Managing Editor, IFSEC Insider

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James Moore is the Managing Editor of IFSEC Insider, the leading online publication for security and fire news in the industry. James writes, commissions, edits and produces content for IFSEC Insider, including articles, breaking news stories and exclusive industry reports. He liaises and speaks with leading industry figures, vendors and associations to ensure security and fire professionals remain abreast of all the latest developments in the sector.
March 12, 2021

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The Video Surveillance Report 2022

IFSEC Interviews

“There is a big uptick in demand for deep-learning analytics”: IDIS on lasting changes in the video tech industry after COVID

IFSEC Global catches up with Jamie Barnfield, Senior Sales Director at IDIS, as we discuss the lasting changes for the video surveillance industry as a result of COVID-19, and how the business responded throughout the pandemic.



Jamie Barnfield, Senior Sales Director at IDIS

So, quite a lot has happened since we last spoke with you in 2019, Jamie. What are the primary changes the security industry has witnessed in the last 18 months?

Before COVID-19 struck, we were already seeing a big uptick in demand for deep-learning driven analytics, as were other manufacturers. Demand was coming from businesses experiencing a frustrating level of false-positive alarms. In most cases false alarms are triggered by environmental factors such as moving foliage, high winds, rain, or animals. That was something we could immediately overcome by deploying our IDIS Deep Learning Analytics, which gives operators 98% accurate AI-assisted notifications for object and loitering detection. For existing IDIS users, this is a simple and cost-effective upgrade path, and because IDIS video solutions come with the promise of forward and backward compatibility there’s often no need to upgrade existing cameras.

For many customers tackling false alarms is a priority because operator fatigue increases the risk of control room staff missing incidents or, worse, losing confidence in detection systems and shutting them down.  High frequency false alarms and call outs can also increase the cost of using alarm receiving centres and mobile response services. And, it’s not unusual for monitoring centres to withdraw services until cameras are replaced or sites upgraded, which leaves gaps in security. All this has made the transition to intelligent video analytics more urgent.

Customers and their systems integrators also more widely understand the benefits of metadata, even when analytics rules are not applied. Leveraging metadata in recorded footage, via edge or deep-learning applications, lets security operatives speed up investigations into suspicious or criminal activity, from hours previously to minutes now. They can simply take eyewitness reports based on the number of people involved, the colour of clothing, and vehicle type, to quickly find relevant footage and export it for evidential purposes.  The same principles apply to find persons of interest in recordings, allowing rapid searching of footage from camera streams from across single or multiple sites simultaneously to pinpoint and track last known locations and movements.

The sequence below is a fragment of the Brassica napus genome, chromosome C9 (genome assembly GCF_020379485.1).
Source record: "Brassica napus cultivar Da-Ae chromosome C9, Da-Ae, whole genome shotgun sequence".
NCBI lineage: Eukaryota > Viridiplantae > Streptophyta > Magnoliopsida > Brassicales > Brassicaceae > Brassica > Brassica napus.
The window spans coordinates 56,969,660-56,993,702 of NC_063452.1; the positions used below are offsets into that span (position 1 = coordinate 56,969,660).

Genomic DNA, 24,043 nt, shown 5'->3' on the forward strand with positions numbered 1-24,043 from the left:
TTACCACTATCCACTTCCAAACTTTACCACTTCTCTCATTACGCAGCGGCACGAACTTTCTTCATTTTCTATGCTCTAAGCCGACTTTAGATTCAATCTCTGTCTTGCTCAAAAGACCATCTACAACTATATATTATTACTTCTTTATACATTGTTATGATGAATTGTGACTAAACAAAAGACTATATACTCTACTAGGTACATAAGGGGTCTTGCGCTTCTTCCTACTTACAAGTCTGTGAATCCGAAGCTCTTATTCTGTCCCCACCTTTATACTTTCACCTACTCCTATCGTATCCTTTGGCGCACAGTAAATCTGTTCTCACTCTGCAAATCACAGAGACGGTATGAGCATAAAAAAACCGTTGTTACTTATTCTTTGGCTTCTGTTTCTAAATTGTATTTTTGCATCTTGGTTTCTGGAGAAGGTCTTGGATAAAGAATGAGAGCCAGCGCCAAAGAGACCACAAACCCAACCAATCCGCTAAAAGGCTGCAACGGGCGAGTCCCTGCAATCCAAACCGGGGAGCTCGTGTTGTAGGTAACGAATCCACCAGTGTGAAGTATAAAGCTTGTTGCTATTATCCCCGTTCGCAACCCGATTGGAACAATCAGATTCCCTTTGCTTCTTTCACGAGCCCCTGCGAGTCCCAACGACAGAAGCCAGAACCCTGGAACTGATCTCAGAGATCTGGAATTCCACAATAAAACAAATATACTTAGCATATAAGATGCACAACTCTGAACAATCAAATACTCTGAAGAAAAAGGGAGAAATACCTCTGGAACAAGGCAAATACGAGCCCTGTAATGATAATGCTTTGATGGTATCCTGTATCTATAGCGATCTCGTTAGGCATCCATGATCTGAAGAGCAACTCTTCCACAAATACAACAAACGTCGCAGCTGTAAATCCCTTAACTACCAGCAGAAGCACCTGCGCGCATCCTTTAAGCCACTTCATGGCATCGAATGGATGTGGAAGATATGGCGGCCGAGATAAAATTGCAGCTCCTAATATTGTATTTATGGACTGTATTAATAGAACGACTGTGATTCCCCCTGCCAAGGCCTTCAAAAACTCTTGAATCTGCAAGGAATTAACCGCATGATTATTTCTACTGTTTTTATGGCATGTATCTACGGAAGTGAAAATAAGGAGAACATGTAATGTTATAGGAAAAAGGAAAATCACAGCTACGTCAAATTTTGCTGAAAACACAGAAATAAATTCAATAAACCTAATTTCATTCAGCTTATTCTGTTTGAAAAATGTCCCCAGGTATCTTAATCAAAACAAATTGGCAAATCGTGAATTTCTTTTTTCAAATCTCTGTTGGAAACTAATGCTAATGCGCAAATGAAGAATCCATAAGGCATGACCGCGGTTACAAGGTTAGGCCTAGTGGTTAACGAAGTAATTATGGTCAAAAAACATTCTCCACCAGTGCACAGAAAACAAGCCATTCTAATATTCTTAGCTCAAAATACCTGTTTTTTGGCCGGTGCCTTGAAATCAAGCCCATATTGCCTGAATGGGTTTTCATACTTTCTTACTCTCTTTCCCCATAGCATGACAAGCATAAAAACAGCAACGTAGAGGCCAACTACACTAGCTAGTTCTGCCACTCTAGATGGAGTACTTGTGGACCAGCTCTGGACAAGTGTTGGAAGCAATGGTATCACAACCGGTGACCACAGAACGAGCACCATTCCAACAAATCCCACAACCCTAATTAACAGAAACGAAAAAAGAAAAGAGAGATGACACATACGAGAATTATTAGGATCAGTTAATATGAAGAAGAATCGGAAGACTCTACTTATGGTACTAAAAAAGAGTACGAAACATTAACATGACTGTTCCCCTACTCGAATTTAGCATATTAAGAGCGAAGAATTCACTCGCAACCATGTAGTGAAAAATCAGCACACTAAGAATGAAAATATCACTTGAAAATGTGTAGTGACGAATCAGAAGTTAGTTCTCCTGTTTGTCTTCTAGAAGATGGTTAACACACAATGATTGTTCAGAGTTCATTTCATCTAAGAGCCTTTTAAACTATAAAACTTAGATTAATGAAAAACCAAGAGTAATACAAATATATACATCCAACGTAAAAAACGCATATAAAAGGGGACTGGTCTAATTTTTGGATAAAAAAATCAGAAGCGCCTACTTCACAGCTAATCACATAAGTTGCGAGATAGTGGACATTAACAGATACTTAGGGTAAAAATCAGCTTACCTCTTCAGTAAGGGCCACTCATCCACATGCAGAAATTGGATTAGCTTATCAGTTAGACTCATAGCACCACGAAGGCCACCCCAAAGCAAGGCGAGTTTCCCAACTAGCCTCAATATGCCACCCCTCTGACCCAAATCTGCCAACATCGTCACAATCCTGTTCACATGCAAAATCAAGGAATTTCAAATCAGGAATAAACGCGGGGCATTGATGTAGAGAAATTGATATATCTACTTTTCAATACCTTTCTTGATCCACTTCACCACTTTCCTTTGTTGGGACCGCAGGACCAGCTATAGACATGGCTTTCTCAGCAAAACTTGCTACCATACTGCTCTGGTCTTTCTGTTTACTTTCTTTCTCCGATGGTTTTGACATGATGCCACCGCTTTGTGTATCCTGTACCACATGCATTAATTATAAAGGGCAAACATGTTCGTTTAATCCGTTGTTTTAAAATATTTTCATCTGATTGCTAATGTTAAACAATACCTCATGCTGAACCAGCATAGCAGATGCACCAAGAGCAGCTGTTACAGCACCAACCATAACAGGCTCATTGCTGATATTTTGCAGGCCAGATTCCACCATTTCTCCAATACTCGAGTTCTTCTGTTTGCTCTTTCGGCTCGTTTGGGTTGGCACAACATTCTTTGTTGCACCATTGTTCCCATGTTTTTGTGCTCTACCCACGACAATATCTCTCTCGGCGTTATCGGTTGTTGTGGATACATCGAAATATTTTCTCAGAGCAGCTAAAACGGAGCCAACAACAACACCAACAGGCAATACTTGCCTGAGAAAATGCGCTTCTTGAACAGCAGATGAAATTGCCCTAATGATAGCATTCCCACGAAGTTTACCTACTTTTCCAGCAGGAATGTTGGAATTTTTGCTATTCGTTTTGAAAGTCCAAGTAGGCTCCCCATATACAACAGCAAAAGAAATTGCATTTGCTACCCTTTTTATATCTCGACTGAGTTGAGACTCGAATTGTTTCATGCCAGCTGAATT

While there are obvious applications, such as initiating faster responses to theft, finding missing persons, or dealing with insurance claims by providing evidential footage, we’re discovering it’s also a useful tool for dealing with a much wider range of operational challenges.

For instance, the insider threat remains a top priority for organisations, with staff responsible for internal shrinkage via data and cyber breaches too. Those employees will often act suspiciously for some time before committing an offence, a change in behaviour than may be flagged by IT departments or by access control alerts triggered when an employee changes their working patterns, for example accessing facilities out of hours or trying to enter sensitive areas. And that’s when IT, HR and security departments can work together and leverage the latest AI video tools to easily track and monitor suspicious behaviour, and intervene if necessary.

Another good example is cabinet doors in server rooms that regularly get left open after maintenance. Users can configure analytics rules so that, if an engineer isn’t present after a pre-determined period, a notification will initiate a response.

Do you see any lasting tech changes emerging from the response to COVID-19?

Aside from the growing appreciation of deep learning analytics to improve overall situational awareness, one of the most significant changes is that the pandemic has made businesses realise they need the technology to pivot and adapt to future challenges. Nearly all organisations need better preparedness to deal with extreme weather events, the shift to greener energy, the increasing sophistication of cyberattacks, potential civil unrest, and terror threats.

At the same time, each sector is also dealing with its own pressures and drivers for change. So, we see high-street retailers dealing with the rapid shift to e-commerce; logistics operators ramping up to meet unprecedented demand; the energy sector, and industry generally, cutting CO2 emissions; corporate enterprises thinking of how to better attract and retain talent; and healthcare and care providers catering for aging populations.

This is evident in the speed with which organisations are now digitising to improve efficiency, to find productivity gains, and operate with increasingly mobile workforces. Security and FM operations professionals will have an important part to play, particularly when upgrading to AI video.